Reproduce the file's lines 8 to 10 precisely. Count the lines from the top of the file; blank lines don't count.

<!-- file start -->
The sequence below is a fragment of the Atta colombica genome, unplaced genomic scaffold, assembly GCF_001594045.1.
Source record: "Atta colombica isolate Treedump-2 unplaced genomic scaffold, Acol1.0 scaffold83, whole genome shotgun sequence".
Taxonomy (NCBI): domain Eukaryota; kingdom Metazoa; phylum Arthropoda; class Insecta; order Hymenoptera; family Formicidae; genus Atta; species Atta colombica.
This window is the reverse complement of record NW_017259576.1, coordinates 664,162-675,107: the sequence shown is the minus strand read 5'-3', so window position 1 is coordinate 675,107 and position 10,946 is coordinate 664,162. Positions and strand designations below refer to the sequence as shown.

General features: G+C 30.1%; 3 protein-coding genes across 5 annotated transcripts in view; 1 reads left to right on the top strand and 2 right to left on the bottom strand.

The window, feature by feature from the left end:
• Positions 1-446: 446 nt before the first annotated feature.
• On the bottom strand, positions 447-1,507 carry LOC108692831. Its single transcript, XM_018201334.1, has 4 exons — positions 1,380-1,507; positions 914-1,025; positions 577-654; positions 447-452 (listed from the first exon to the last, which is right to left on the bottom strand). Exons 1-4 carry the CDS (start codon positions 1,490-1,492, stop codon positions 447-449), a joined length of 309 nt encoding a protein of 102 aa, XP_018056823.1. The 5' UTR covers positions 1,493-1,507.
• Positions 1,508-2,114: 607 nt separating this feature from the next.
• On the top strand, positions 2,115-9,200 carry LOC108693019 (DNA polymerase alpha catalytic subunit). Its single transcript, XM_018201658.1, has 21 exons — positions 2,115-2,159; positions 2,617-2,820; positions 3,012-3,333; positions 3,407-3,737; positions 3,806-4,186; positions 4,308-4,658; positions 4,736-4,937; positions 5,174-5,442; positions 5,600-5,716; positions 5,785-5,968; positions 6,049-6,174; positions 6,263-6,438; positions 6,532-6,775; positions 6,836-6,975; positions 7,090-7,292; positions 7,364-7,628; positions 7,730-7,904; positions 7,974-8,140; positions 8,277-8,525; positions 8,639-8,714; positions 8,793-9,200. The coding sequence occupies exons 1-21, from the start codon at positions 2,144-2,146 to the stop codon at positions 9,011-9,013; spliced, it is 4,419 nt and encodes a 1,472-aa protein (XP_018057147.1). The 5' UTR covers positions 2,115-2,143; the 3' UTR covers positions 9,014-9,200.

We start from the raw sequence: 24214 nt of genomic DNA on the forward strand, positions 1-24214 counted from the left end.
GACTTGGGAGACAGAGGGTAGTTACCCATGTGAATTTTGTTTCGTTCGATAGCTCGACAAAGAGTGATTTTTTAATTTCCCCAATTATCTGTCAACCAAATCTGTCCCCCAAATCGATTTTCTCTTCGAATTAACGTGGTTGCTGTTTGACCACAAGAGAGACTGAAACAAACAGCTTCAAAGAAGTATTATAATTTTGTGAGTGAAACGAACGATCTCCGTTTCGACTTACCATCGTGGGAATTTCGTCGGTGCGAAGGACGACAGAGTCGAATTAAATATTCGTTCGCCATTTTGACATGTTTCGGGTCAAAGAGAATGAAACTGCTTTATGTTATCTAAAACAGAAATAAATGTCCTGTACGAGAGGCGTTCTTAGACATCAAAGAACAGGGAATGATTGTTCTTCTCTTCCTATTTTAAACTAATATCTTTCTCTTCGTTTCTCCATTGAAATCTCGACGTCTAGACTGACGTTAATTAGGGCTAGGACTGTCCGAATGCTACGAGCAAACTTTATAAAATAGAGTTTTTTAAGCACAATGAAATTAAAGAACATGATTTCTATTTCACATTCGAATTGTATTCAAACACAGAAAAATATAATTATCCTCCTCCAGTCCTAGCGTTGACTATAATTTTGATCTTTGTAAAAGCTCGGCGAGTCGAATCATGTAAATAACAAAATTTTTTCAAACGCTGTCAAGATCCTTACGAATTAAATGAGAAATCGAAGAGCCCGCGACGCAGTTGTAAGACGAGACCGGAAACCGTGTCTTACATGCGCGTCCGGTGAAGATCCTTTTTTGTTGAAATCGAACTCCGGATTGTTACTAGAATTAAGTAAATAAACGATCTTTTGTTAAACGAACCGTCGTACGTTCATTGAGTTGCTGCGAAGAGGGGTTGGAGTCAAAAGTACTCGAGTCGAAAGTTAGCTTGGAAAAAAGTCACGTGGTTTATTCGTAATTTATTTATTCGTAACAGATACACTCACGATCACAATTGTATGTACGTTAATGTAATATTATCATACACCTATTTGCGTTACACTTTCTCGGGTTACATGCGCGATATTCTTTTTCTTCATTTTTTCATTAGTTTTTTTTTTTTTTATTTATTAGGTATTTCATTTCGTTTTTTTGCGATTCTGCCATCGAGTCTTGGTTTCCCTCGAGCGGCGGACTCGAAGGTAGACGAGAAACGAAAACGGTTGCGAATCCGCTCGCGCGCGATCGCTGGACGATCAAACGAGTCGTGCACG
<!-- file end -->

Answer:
• On the bottom strand, positions 447-1,507 carry LOC108692831. Its single transcript, XM_018201334.1, has 4 exons — positions 1,380-1,507; positions 914-1,025; positions 577-654; positions 447-452 (listed from the first exon to the last, which is right to left on the bottom strand). Exons 1-4 carry the CDS (start codon positions 1,490-1,492, stop codon positions 447-449), a joined length of 309 nt encoding a protein of 102 aa, XP_018056823.1. The 5' UTR covers positions 1,493-1,507.
• Positions 1,508-2,114: 607 nt separating this feature from the next.
• On the top strand, positions 2,115-9,200 carry LOC108693019 (DNA polymerase alpha catalytic subunit). Its single transcript, XM_018201658.1, has 21 exons — positions 2,115-2,159; positions 2,617-2,820; positions 3,012-3,333; positions 3,407-3,737; positions 3,806-4,186; positions 4,308-4,658; positions 4,736-4,937; positions 5,174-5,442; positions 5,600-5,716; positions 5,785-5,968; positions 6,049-6,174; positions 6,263-6,438; positions 6,532-6,775; positions 6,836-6,975; positions 7,090-7,292; positions 7,364-7,628; positions 7,730-7,904; positions 7,974-8,140; positions 8,277-8,525; positions 8,639-8,714; positions 8,793-9,200. The coding sequence occupies exons 1-21, from the start codon at positions 2,144-2,146 to the stop codon at positions 9,011-9,013; spliced, it is 4,419 nt and encodes a 1,472-aa protein (XP_018057147.1). The 5' UTR covers positions 2,115-2,143; the 3' UTR covers positions 9,014-9,200.